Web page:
Then they brought Jesus from Caiaphas to the praetorium. 13 It was morning. And they themselves did not enter the praetorium, in order not to be defiled so that they could eat the Passover. So Pilate came out to them and said, "What charge do you bring (against) this man?" They answered and said to him, "If he were not a criminal, we would not have handed him over to you." At this, Pilate said to them, "Take him yourselves, and judge him according to your law." The Jews answered him, "We do not have the right to execute anyone," 14 15 in order that the word of Jesus might be fulfilled that he said indicating the kind of death he would die. So Pilate went back into the praetorium and summoned Jesus and said to him, "Are you the King of the Jews?" Jesus answered, "Do you say this on your own or have others told you about me?" Pilate answered, "I am not a Jew, am I? Your own nation and the chief priests handed you over to me. What have you done?" Jesus answered, "My kingdom does not belong to this world. If my kingdom did belong to this world, my attendants (would) be fighting to keep me from being handed over to the Jews. But as it is, my kingdom is not here." So Pilate said to him, "Then you are a king?" Jesus answered, "You say I am a king. 16 For this I was born and for this I came into the world, to testify to the truth. Everyone who belongs to the truth listens to my voice." Pilate said to him, "What is truth?" When he had said this, he again went out to the Jews and said to them, "I find no guilt in him. But you have a custom that I release one prisoner to you at Passover. 17 Do you want me to release to you the King of the Jews?" They cried out again, "Not this one but Barabbas!" 18 Now Barabbas was a revolutionary.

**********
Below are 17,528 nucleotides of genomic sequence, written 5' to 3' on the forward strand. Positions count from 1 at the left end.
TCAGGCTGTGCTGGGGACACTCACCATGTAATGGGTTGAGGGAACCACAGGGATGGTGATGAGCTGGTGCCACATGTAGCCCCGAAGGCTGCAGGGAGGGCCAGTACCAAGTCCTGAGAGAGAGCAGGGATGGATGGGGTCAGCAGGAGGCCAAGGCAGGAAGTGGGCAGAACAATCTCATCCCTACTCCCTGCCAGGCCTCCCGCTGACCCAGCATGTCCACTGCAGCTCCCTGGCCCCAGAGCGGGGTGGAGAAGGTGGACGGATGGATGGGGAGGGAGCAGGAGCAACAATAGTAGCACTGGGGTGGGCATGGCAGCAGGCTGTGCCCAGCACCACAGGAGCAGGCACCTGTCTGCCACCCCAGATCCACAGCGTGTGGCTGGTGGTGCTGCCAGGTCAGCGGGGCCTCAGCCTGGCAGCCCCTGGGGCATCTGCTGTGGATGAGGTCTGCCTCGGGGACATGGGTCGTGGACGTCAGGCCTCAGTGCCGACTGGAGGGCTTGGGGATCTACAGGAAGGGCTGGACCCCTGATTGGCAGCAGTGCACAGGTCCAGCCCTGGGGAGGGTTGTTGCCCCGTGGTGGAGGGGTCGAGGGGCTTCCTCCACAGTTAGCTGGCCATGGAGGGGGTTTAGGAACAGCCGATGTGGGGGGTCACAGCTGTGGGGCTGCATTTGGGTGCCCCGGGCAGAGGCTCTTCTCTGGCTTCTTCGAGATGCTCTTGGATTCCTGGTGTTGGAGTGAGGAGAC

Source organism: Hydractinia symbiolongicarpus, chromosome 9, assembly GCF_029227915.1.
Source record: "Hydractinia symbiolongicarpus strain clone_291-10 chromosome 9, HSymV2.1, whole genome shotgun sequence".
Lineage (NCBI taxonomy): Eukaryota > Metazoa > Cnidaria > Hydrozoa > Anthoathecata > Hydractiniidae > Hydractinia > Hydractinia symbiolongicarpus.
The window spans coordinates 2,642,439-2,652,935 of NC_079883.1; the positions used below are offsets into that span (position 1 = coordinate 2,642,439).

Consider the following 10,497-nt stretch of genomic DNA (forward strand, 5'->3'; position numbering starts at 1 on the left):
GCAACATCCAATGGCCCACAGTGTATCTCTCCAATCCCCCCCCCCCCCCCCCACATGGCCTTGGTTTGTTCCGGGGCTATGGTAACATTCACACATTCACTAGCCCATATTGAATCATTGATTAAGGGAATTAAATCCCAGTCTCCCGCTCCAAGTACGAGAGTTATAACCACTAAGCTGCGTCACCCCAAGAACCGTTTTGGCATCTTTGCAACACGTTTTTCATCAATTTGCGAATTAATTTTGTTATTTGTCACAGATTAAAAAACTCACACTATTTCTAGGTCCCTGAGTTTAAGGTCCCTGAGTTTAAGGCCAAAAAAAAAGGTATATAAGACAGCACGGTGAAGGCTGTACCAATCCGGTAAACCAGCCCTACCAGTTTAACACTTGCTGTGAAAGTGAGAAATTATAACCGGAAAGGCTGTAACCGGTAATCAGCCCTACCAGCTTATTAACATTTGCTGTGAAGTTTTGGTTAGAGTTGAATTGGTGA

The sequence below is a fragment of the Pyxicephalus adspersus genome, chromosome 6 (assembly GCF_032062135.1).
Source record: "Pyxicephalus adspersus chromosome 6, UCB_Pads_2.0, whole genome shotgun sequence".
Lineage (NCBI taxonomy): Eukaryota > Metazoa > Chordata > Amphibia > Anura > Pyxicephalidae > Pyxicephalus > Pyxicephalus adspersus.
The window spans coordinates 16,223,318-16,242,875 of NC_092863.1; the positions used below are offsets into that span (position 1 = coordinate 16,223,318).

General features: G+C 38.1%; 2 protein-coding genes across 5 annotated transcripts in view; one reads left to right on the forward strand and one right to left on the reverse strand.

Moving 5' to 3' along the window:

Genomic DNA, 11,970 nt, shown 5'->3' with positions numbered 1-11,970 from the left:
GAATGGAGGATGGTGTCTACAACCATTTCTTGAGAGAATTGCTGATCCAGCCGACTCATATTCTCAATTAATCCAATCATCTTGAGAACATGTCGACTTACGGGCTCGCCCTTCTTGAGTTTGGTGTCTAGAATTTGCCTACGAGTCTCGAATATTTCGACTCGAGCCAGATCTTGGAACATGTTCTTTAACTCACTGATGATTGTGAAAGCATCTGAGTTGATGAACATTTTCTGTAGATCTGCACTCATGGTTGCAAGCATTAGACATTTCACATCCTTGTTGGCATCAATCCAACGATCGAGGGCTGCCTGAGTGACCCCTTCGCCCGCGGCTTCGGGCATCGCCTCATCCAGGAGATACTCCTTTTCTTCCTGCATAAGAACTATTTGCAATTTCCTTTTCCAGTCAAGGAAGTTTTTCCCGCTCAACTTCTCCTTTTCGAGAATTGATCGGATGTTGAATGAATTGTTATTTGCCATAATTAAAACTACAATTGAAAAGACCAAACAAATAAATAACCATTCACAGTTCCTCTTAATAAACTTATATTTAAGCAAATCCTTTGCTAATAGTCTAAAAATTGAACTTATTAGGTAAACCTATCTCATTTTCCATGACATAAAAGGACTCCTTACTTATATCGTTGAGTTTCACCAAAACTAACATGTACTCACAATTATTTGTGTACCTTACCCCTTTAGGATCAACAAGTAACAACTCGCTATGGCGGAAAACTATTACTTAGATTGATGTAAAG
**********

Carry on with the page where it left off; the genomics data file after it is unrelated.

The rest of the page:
John's account of Jesus' trial before Pilate is the most detailed of all the gospel accounts. According to Binz, John is bringing out Pilate's inner struggle. John expands the conversation between Pilate and Jesus during Pilate's questioning. We hear Jesus explain that his kingdom is not of this world and he is here in this world so that he my reveal the truth. Then he goes on to say, "Everyone who belongs to the truth listens to my voice." This statement implies a question; Jesus is asking Pilate if he knows the truth. Pilate's response to Jesus is a question: "What is truth?" So, we see that Pilate doesn't know the truth. Binz goes onto explain that "Nothing is more contrary to the truth than Pilate and the world he represents."
I think that we live in a world much like the world Pilate represented. We live in a society that has compromised the truth. We live in a society that favors the the will of self over the will of God. So, how do we live in this society? Am I like Pilate- blind to the truth? Or am I like the Saints-those who lived the truth and even died for the truth? Is it possible to be just a regular person trying to find the line in the sand? Is it possible to live the truth but not rock the boat?
Its funny how this study and my catechism class are making wonderful parallels. I was just reading today about the meaning of the second commandment. I am not going to attempt to paraphrase Kreeft since he states it so eloquently:
"The faithful should bear witness to the Lord's name by confessing the faith"[cf. Mt 10:32; I Tim 6:12] (CCC 2145). Catholics should be as zealous as any of the sects... in "witnessing" publicly to their faith, for it is not theirs as a private and personal possession, like their good looks, but is a public divine gift. They should be proud of it, and certainly never ashamed, for this is not being proud of themselves.
To "witness" to unbelievers is to risk scorn and hostility and, in many places in the world today, even to risk death. Even in nations that have freedom of religion, to witness to the faith is to risk social ostracism and misunderstanding. But this is a small price to pay for loyalty to the Christ who paid the ultimate price for us. And it is a price Christ requires (see Mk 8:34-38).
Kreeft, Peter J. Catholic Christianity. San Francisco: Ignatius Press, 2001. pp. 211